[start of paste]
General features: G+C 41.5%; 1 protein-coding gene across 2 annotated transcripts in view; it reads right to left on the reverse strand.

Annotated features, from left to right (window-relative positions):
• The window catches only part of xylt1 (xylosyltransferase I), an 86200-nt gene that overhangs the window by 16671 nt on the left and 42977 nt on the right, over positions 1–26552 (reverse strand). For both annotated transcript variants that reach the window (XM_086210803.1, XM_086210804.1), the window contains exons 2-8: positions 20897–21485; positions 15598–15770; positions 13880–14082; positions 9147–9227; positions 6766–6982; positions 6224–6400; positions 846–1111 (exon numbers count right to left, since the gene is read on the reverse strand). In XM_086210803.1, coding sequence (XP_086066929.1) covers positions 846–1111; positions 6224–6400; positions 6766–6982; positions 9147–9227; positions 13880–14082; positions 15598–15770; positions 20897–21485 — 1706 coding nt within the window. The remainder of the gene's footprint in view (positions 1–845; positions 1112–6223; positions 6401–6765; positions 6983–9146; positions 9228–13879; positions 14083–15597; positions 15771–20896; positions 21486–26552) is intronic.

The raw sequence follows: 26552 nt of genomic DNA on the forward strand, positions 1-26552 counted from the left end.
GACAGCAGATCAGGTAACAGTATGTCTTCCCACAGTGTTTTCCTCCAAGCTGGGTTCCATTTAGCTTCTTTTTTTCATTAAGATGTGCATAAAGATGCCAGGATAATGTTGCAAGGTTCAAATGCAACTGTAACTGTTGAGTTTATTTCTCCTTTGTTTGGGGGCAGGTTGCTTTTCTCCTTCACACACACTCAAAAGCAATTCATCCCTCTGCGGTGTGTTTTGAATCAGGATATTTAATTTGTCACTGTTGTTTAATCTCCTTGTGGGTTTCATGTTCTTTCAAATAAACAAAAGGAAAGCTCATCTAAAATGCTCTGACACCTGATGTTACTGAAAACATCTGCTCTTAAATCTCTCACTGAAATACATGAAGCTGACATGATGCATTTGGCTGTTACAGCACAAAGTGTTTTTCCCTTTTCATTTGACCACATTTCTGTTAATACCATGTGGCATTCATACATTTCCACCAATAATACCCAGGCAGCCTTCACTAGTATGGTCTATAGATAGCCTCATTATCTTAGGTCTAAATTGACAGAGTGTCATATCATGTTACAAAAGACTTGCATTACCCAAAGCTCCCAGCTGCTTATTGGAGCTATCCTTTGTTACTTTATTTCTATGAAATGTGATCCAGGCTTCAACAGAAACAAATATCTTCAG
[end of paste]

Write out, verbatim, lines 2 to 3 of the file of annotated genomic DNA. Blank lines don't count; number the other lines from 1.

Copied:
Annotated features, from left to right (window-relative positions):
• The window catches only part of xylt1 (xylosyltransferase I), an 86200-nt gene that overhangs the window by 16671 nt on the left and 42977 nt on the right, over positions 1–26552 (reverse strand). For both annotated transcript variants that reach the window (XM_086210803.1, XM_086210804.1), the window contains exons 2-8: positions 20897–21485; positions 15598–15770; positions 13880–14082; positions 9147–9227; positions 6766–6982; positions 6224–6400; positions 846–1111 (exon numbers count right to left, since the gene is read on the reverse strand). In XM_086210803.1, coding sequence (XP_086066929.1) covers positions 846–1111; positions 6224–6400; positions 6766–6982; positions 9147–9227; positions 13880–14082; positions 15598–15770; positions 20897–21485 — 1706 coding nt within the window. The remainder of the gene's footprint in view (positions 1–845; positions 1112–6223; positions 6401–6765; positions 6983–9146; positions 9228–13879; positions 14083–15597; positions 15771–20896; positions 21486–26552) is intronic.